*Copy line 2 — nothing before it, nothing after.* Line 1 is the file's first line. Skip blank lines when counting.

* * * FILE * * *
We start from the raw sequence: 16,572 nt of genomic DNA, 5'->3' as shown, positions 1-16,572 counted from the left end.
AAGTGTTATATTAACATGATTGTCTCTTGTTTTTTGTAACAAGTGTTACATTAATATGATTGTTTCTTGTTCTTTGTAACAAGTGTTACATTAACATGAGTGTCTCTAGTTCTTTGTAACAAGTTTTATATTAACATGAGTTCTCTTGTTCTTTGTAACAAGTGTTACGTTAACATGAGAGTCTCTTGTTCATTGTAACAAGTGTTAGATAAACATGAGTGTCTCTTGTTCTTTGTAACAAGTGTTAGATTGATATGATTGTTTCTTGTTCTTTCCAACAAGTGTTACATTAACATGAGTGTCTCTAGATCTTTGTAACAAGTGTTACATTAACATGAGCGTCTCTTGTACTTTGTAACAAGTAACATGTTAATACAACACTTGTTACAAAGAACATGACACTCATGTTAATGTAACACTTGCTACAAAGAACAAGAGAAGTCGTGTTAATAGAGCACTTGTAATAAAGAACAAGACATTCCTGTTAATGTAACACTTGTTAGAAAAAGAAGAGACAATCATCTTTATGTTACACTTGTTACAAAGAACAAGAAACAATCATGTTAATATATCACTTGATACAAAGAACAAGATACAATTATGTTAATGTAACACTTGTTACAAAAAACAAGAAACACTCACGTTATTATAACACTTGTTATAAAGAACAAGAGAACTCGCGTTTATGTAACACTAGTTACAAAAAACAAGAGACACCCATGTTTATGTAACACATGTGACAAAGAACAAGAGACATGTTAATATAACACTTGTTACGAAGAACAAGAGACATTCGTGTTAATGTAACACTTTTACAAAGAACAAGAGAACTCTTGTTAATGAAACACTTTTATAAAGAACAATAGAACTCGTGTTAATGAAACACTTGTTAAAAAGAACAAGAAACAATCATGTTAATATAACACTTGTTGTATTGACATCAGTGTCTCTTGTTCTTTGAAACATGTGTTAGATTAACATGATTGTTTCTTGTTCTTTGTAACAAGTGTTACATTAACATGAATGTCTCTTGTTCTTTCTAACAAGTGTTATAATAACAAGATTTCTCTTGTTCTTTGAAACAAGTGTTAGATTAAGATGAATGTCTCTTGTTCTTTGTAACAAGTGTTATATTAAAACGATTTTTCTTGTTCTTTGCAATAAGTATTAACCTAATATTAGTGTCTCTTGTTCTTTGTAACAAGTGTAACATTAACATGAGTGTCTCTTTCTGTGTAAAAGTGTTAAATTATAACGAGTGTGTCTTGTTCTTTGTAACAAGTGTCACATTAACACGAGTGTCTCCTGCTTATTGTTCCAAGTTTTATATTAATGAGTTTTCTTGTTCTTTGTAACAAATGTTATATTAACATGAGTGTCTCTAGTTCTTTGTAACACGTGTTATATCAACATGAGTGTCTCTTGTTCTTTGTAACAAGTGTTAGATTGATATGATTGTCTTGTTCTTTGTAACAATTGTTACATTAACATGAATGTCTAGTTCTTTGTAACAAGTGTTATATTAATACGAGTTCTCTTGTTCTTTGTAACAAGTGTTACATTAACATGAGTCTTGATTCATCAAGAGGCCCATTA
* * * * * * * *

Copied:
AAGTGTTATATTAACATGATTGTCTCTTGTTTTTTGTAACAAGTGTTACATTAATATGATTGTTTCTTGTTCTTTGTAACAAGTGTTACATTAACATGAGTGTCTCTAGTTCTTTGTAACAAGTTTTATATTAACATGAGTTCTCTTGTTCTTTGTAACAAGTGTTACGTTAACATGAGAGTCTCTTGTTCATTGTAACAAGTGTTAGATAAACATGAGTGTCTCTTGTTCTTTGTAACAAGTGTTAGATTGATATGATTGTTTCTTGTTCTTTCCAACAAGTGTTACATTAACATGAGTGTCTCTAGATCTTTGTAACAAGTGTTACATTAACATGAGCGTCTCTTGTACTTTGTAACAAGTAACATGTTAATACAACACTTGTTACAAAGAACATGACACTCATGTTAATGTAACACTTGCTACAAAGAACAAGAGAAGTCGTGTTAATAGAGCACTTGTAATAAAGAACAAGACATTCCTGTTAATGTAACACTTGTTAGAAAAAGAAGAGACAATCATCTTTATGTTACACTTGTTACAAAGAACAAGAAACAATCATGTTAATATATCACTTGATACAAAGAACAAGATACAATTATGTTAATGTAACACTTGTTACAAAAAACAAGAAACACTCACGTTATTATAACACTTGTTATAAAGAACAAGAGAACTCGCGTTTATGTAACACTAGTTACAAAAAACAAGAGACACCCATGTTTATGTAACACATGTGACAAAGAACAAGAGACATGTTAATATAACACTTGTTACGAAGAACAAGAGACATTCGTGTTAATGTAACACTTTTACAAAGAACAAGAGAACTCTTGTTAATGAAACACTTTTATAAAGAACAATAGAACTCGTGTTAATGAAACACTTGTTAAAAAGAACAAGAAACAATCATGTTAATATAACACTTGTTGTATTGACATCAGTGTCTCTTGTTCTTTGAAACATGTGTTAGATTAACATGATTGTTTCTTGTTCTTTGTAACAAGTGTTACATTAACATGAATGTCTCTTGTTCTTTCTAACAAGTGTTATAATAACAAGATTTCTCTTGTTCTTTGAAACAAGTGTTAGATTAAGATGAATGTCTCTTGTTCTTTGTAACAAGTGTTATATTAAAACGATTTTTCTTGTTCTTTGCAATAAGTATTAACCTAATATTAGTGTCTCTTGTTCTTTGTAACAAGTGTAACATTAACATGAGTGTCTCTTTCTGTGTAAAAGTGTTAAATTATAACGAGTGTGTCTTGTTCTTTGTAACAAGTGTCACATTAACACGAGTGTCTCCTGCTTATTGTTCCAAGTTTTATATTAATGAGTTTTCTTGTTCTTTGTAACAAATGTTATATTAACATGAGTGTCTCTAGTTCTTTGTAACACGTGTTATATCAACATGAGTGTCTCTTGTTCTTTGTAACAAGTGTTAGATTGATATGATTGTCTTGTTCTTTGTAACAATTGTTACATTAACATGAATGTCTAGTTCTTTGTAACAAGTGTTATATTAATACGAGTTCTCTTGTTCTTTGTAACAAGTGTTACATTAACATGAGTCTTGATTCATCAAGAGGCCCATTA